Dictyostelium as a Biomedical Model


The social amoeba, Dictyostelium discoideum, has been commonly used to investigate cell motility, signal transduction, cell type differentiation and development. With the recent completion of the genome and the increasing number of experimental tools available for the organism, it has now become an attractive model for examining some well‚Äźdefined biomedical questions.

Keywords: amoeba; cancer; medical research; model systems; neuroprotection; pharmacogenetics

Figure 1.

Dictyostelium discoideum, a simple eukaryotic amoeba. (a) Dictyostelium is found in leaf litter on forest floors. The mature fruiting body is around 1 mm tall, and composed of spore head, stalk and basal disc cells. Bar, 0.5 mm. Kindly provided by Owen Gilbert. (b) It can be cultured in the laboratory on a bacterial lawn whereby single cells form circular isogenic plaques as shown, or in liquid culture. (c) Dictyostelium single cells, here showing one cell expressing a green fluorescent‐tagged cytosolic protein (prolyl oligopeptidase). Bar, 10 μm. Reproduced from Williams , by permission of Elsevier.

Figure 2.

Dictyostelium can be used for analysis of drug‐sensitive signalling pathways and drug targets. (a) Wild‐type cells form fruiting bodies over a 24‐h period. (b) The drug valproic acid, a short chain fatty acid used for bipolar disorder and epilepsy treatment, blocks cell aggregation at 1 mM – close to therapeutic concentrations. (c) Use of a clonal line of Dictyostelium containing a dominant active (PKA) enzyme overcomes this block, suggesting the signalling pathway containing this enzyme may be reduced by the drug. (d) Dictyostelium cells form immature fruiting bodies after 18 h of development, a process which is also blocked (e) in the presence of 0.5 mM VPA or (f) with novel drugs based around the structure of VPA. Bar, 0.5 mm. See also Boeckeler et al., .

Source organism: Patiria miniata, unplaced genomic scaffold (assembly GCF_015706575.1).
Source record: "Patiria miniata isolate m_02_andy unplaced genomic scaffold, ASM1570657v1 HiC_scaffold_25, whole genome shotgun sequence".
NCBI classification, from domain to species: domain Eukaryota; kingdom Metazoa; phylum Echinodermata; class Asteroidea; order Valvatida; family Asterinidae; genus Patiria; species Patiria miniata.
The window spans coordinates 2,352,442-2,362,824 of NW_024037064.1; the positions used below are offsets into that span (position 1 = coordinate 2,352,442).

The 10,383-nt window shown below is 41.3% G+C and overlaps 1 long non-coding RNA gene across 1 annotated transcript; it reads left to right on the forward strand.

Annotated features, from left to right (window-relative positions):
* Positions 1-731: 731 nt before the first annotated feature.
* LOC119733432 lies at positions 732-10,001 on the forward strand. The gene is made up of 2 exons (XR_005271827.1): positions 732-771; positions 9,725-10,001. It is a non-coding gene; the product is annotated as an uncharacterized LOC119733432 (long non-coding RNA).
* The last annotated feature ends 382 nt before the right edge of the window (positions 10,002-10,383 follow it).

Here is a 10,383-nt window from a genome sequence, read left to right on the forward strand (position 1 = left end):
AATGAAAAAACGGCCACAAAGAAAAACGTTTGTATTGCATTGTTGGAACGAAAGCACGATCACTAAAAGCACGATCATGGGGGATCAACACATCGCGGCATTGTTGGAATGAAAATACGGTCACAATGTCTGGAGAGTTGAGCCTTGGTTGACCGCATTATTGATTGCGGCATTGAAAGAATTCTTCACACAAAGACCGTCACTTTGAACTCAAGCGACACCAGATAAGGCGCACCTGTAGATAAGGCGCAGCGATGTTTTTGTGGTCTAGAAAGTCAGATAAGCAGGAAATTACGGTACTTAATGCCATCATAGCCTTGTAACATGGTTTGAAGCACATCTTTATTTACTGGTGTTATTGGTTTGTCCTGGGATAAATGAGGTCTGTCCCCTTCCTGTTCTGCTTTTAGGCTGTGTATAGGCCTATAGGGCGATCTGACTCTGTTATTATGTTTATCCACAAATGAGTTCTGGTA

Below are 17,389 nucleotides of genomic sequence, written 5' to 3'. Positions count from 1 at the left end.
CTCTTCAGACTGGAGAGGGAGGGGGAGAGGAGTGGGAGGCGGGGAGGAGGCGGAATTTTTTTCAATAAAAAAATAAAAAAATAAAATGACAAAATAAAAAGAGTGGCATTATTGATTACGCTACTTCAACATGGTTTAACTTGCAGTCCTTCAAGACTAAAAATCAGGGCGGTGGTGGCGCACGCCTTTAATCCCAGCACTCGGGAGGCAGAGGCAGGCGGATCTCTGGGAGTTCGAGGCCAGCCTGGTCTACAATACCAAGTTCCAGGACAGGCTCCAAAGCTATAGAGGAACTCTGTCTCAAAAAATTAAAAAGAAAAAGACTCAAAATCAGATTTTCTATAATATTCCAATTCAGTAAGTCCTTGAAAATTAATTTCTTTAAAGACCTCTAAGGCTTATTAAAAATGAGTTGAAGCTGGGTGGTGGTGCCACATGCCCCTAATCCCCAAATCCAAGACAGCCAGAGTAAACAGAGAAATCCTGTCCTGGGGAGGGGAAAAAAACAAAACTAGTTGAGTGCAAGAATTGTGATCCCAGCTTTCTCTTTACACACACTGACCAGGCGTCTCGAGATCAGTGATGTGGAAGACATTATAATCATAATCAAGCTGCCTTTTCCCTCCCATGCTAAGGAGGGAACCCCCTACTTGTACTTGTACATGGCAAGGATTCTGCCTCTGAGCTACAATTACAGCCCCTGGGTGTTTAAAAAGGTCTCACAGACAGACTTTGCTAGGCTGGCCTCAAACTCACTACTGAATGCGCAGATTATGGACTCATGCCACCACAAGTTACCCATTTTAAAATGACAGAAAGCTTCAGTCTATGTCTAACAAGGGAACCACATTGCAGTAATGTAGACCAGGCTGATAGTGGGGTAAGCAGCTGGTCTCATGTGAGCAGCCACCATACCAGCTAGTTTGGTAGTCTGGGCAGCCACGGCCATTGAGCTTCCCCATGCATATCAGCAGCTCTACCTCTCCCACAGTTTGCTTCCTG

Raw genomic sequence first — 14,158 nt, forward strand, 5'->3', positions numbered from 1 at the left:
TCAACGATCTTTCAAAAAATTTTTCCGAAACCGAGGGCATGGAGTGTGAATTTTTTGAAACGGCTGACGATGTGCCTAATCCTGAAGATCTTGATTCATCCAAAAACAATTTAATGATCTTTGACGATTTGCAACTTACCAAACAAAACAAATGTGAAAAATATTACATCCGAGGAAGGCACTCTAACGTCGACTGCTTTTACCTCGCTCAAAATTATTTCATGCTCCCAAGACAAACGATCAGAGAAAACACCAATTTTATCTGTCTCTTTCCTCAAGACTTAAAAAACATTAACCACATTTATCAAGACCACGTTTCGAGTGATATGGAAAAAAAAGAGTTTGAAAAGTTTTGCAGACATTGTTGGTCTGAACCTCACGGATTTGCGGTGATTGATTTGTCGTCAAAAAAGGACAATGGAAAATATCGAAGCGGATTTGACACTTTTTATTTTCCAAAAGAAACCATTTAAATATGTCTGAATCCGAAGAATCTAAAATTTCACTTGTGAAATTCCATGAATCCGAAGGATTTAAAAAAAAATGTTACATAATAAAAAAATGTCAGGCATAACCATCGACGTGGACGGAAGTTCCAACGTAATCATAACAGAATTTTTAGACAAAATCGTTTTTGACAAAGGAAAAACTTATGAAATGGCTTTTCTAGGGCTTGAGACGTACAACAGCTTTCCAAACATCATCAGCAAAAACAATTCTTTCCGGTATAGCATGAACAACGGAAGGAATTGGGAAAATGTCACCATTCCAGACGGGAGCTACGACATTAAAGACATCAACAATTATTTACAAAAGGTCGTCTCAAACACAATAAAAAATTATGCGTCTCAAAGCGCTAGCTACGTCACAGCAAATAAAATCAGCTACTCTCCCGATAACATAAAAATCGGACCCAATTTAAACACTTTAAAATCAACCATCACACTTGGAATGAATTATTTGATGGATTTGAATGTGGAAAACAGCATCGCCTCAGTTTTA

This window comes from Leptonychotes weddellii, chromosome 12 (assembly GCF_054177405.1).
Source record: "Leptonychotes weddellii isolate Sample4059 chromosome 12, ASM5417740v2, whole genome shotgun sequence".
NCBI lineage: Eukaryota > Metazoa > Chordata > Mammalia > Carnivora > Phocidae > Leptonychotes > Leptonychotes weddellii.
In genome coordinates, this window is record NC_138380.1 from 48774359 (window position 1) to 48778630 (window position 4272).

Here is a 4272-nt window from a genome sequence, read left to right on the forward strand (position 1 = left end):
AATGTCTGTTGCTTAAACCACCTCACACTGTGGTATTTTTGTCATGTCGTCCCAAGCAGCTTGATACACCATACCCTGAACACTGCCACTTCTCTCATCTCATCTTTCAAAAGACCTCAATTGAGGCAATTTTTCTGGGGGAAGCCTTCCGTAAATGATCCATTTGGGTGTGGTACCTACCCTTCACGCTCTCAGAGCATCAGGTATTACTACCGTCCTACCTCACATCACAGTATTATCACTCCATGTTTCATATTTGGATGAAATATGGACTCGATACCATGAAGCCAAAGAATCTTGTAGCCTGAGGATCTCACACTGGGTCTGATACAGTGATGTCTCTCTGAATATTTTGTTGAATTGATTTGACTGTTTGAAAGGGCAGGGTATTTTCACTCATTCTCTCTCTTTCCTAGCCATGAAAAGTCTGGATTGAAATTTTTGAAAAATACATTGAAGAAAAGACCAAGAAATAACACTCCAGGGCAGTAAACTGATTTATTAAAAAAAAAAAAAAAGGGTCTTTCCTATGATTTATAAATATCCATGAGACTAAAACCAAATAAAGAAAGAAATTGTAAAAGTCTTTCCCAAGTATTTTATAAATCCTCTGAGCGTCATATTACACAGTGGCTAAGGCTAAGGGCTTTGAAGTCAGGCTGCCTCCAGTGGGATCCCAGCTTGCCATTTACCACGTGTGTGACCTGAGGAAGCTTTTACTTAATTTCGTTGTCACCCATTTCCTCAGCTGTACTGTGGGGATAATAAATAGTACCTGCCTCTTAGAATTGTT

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Further Reading

Eichinger L and Rivero F (eds) (2006) Dictyostelium discoideum protocols. In: Methods in Molecular Biology, vol. 346. Totowa, NJ: Humana Press Inc.

Kessin RH (2001) Dictyostelium – Evolution, Cell Biology, and the Development of Multicellularity. Cambridge, UK: Cambridge University Press.

Maniak M and Nellen W (2004) Dictyostelium: cell culture and molecular tools. In: eLS. Chichester: Wiley. http://www.els.net/ [doi: 10.1038/npg.els.0002579]

Williams RSB (2005) Pharmacogenetics in model systems: defining a common mechanism of action for mood stabilizers. Progress in Neuro‐psychopharmacology and Biological Psychiatry 29: 1029–1037.

Williams RSB, Boeckeler K, Gräf R et al. (2006) Towards a molecular understanding of human diseases using Dictyostelium discoideum. Trends in Molecular Medicine 12: 415–424.

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Boeckeler, Katrina, and Williams, Robin SB(Sep 2007) Dictyostelium as a Biomedical Model. In: eLS. John Wiley & Sons Ltd, Chichester. http://www.els.net [doi: 10.1002/9780470015902.a0006038]